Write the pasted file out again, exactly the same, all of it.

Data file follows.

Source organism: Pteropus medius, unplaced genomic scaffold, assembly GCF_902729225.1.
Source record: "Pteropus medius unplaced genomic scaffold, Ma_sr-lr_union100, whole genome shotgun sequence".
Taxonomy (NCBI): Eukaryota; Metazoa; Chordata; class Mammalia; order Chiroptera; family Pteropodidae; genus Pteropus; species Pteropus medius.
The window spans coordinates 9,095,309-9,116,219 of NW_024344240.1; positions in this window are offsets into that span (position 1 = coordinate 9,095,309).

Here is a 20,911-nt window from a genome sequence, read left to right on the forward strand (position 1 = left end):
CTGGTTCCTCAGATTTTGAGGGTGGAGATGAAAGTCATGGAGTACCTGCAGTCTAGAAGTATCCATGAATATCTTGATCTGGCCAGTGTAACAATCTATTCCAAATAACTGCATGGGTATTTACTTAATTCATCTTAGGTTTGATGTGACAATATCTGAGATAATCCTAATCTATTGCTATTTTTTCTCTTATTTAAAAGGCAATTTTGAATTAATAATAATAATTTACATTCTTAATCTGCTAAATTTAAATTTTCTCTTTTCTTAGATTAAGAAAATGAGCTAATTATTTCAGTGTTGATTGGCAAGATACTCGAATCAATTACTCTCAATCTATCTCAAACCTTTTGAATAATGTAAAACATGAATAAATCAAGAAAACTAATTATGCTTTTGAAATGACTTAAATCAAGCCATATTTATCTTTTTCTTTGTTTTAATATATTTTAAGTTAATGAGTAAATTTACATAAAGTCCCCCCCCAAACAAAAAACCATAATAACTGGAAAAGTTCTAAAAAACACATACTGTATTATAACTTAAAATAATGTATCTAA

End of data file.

Source organism: Pteropus medius, unplaced genomic scaffold, assembly GCF_902729225.1.
Source record: "Pteropus medius unplaced genomic scaffold, Ma_sr-lr_union100, whole genome shotgun sequence".
Taxonomy (NCBI): Eukaryota; Metazoa; Chordata; class Mammalia; order Chiroptera; family Pteropodidae; genus Pteropus; species Pteropus medius.
The window spans coordinates 9,095,309-9,116,219 of NW_024344240.1; positions in this window are offsets into that span (position 1 = coordinate 9,095,309).

Here is a 20,911-nt window from a genome sequence, read left to right on the forward strand (position 1 = left end):
CTGGTTCCTCAGATTTTGAGGGTGGAGATGAAAGTCATGGAGTACCTGCAGTCTAGAAGTATCCATGAATATCTTGATCTGGCCAGTGTAACAATCTATTCCAAATAACTGCATGGGTATTTACTTAATTCATCTTAGGTTTGATGTGACAATATCTGAGATAATCCTAATCTATTGCTATTTTTTCTCTTATTTAAAAGGCAATTTTGAATTAATAATAATAATTTACATTCTTAATCTGCTAAATTTAAATTTTCTCTTTTCTTAGATTAAGAAAATGAGCTAATTATTTCAGTGTTGATTGGCAAGATACTCGAATCAATTACTCTCAATCTATCTCAAACCTTTTGAATAATGTAAAACATGAATAAATCAAGAAAACTAATTATGCTTTTGAAATGACTTAAATCAAGCCATATTTATCTTTTTCTTTGTTTTAATATATTTTAAGTTAATGAGTAAATTTACATAAAGTCCCCCCCCAAACAAAAAACCATAATAACTGGAAAAGTTCTAAAAAACACATACTGTATTATAACTTAAAATAATGTATCTAA